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I clean my tub about 3 times a week. After my shower when the tub is still wet, I pour about a capful of liquid cleanser in the bottom of the tub. I have a mop scrubber which consists of a sponge with a hole in it and a wooden handle which is about three feet in length. When the handle is screwed into the sponge, the sponge swivels and I can maneuver it all around the tub. After about thirty seconds, I rinse the tub and leave the scrubber in the tub to drain. This is the easiest method I can think of since I hate to bend over and scrub by hand. Now if someone can suggest an easy way to keep the toilet clean, I'd appreciate it.
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  #24  
Old 02-06-2003, 06:03 PM
kniz kniz is offline
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Don't you watch commericals? I forget what it is called but of course it cleans "all surfaces" and if you call within 10 minutes they will send a second bottle "FREE".
  • All for just $19.95
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  #25  
Old 02-06-2003, 06:22 PM
X~Slayer(ALE) X~Slayer(ALE) is offline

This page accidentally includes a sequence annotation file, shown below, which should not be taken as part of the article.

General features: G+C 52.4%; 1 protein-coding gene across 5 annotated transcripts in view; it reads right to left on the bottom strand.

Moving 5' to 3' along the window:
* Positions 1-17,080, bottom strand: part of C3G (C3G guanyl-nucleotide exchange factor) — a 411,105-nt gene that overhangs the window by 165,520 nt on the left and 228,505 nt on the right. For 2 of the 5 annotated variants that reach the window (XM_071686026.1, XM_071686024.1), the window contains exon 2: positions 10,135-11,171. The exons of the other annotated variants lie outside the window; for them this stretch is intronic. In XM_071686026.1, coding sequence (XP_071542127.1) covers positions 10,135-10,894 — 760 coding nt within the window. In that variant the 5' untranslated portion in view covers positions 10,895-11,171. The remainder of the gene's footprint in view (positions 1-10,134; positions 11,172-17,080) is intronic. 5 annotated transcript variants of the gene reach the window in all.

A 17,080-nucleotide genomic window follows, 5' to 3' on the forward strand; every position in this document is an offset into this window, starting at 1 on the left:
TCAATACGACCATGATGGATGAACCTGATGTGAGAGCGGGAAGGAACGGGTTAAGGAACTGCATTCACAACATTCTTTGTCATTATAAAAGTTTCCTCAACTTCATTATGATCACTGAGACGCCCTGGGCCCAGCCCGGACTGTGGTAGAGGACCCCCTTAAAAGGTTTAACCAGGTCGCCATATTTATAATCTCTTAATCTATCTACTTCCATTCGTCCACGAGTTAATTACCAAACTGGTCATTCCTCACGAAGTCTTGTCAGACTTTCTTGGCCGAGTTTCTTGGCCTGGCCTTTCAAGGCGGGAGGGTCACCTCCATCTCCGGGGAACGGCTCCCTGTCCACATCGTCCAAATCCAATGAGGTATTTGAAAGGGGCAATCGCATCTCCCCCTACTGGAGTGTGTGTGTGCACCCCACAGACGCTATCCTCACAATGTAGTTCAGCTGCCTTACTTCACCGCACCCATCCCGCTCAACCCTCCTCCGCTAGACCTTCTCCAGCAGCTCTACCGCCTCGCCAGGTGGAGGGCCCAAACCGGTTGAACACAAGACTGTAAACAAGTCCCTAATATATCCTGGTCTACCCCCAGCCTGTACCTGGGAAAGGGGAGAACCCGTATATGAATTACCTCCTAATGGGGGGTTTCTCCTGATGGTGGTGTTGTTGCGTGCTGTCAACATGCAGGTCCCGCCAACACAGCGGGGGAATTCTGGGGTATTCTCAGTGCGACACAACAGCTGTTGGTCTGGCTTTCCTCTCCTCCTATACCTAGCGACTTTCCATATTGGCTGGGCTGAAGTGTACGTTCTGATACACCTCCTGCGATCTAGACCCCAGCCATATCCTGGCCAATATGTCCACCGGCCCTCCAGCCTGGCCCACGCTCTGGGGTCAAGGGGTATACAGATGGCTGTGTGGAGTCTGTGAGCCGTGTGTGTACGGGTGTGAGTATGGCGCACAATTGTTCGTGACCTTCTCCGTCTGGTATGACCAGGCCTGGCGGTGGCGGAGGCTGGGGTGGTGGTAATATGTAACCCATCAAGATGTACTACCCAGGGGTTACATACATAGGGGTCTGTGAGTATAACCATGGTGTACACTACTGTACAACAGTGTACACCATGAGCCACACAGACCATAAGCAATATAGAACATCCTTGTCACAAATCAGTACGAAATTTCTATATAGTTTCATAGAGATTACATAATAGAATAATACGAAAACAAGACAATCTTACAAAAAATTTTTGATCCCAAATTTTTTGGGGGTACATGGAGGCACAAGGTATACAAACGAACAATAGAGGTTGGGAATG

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would you believe White Vinegar and Baking Soda?

what you got to lose by trying it?
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  #26  
Old 02-06-2003, 06:22 PM
handy handy is offline
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Maybe put some very hot water & soap in it & let it soak first to soften the grime up?

I put some shampoo in the water so I almost never have to clean the bathtub as the shampoo or bubble bath keeps grime from adhering.
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  #27  
Old 02-06-2003, 06:56 PM
Revtim Revtim is offline
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Well, like I said, the grime is gone. Now the problem is the grout. Should I give pure bleach a shot, or will that damage it?
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  #28  
Old 02-06-2003, 07:12 PM
Jojo Jojo is offline
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Forget all the above cleaning tips.

You say your bath is almond? Just buy some almond-coloured paint, paint the bath and voila! one bath good as new.

I disagree with destroying bath crud on the grounds that you are violating the prime directive.
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  #29  
Old 02-06-2003, 07:35 PM
bump bump is online now
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CLR Bathroom & Kitchen (or was it Bathoom and Tub?) cleaner. It comes in a yellow spray bottle.

Spray it on, let it sit for 3-4 minutes, scrub it down. A second repetition ought to get rid of almost any grime I can imagine!
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  #30  
Old 02-06-2003, 07:54 PM
Thaumaturge Thaumaturge is offline